The New Jerusalem eBook

This eBook from the Gutenberg Project consists of approximately 278 pages of information about The New Jerusalem.
supporting each other; the meeting-place of contraries which we, by a sort of pietistic pun, still call the crux of the question.  Here is our angular and defiant answer to the self-devouring circle of Asia.  It may be improbable, though it is far from impossible (for the age was philosophical enough) that a man like Godfrey thus extended the mystical to the metaphysical; but the writer of a real romance about him would be well within his rights in making him see the symbolism of his own tower, a tower rising above him through the clouds of night as if taking hold on the heaven or showing its network of beams black against the daybreak; scaling the skies and open to all the winds, a ladder and a labyrinth, repeating till it was lost in the twilight the pattern of the sign of the cross.

When dawn was come all those starving peasants may well have stood before the high impregnable walls in the broad daylight of despair.  Even their nightmares during the night, of unearthly necromancers looking down at them from the battlements and with signs and spells paralysing all their potential toils, may well have been a sort of pessimistic consolation, anticipating and accounting for failure.  The Holy City had become for them a fortress full of fiends, when Godfrey de Bouillon again set himself sword in hand upon the wooden tower and gave the order once more to drag it tottering towards the towers on either side of the postern gate.  So they crawled again across the fosse full of the slain, dragging their huge house of timber behind them, and all the blast and din of war broke again about their heads.  A hail of bolts hammered such shields as covered them for a canopy, stones and rocks fell on them and crushed them like flies in the mire, and from the engines of the Greek Fire all the torrents of their torment came down on them like red rivers of hell.  For indeed the souls of those peasants must have been sickened with something of the topsy-turvydom felt by too many peasants of our own time under the frightful flying batteries of scientific war; a blasphemy of inverted battle in which hell itself has occupied heaven.  Something of the vapours vomited by such cruel chemistry may have mingled with the dust of battle, and darkened such light as showed where shattering rocks were rending a roof of shields, to men bowed and blinded as they are by such labour of dragging and such a hailstorm of death.  They may have heard through all the racket of nameless noises the high minaret cries of Moslem triumph rising shriller like a wind in shrill pipes, and known little else of what was happening above or beyond them.  It was most likely that they laboured and strove in that lower darkness, not knowing that high over their heads, and up above the cloud of battle, the tower of timber and the tower of stone had touched and met in mid-heaven; and great Godfrey, alone and alive, had leapt upon the wall of Jerusalem.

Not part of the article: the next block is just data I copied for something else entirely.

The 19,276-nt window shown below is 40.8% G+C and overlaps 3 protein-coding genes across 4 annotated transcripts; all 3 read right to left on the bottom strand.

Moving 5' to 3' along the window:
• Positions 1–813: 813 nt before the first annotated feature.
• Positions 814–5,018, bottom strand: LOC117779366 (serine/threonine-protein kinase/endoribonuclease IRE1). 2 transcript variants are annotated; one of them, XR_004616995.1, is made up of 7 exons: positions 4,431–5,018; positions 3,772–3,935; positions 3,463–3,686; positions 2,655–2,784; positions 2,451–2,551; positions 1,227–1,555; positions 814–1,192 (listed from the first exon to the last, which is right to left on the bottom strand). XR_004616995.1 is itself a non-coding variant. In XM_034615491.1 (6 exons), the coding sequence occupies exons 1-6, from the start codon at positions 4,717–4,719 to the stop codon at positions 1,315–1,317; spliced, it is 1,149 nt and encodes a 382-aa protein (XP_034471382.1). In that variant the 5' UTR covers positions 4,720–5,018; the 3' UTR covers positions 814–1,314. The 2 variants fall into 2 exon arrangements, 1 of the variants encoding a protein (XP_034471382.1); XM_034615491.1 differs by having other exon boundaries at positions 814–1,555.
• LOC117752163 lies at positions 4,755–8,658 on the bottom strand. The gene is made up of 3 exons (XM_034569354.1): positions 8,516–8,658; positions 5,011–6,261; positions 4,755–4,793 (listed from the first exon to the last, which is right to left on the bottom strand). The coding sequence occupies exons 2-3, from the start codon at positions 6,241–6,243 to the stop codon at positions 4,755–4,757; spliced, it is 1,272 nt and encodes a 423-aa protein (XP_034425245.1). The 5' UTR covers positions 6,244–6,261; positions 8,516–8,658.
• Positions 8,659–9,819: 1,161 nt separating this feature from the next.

CHAPTER XII

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The New Jerusalem from Project Gutenberg. Public domain.
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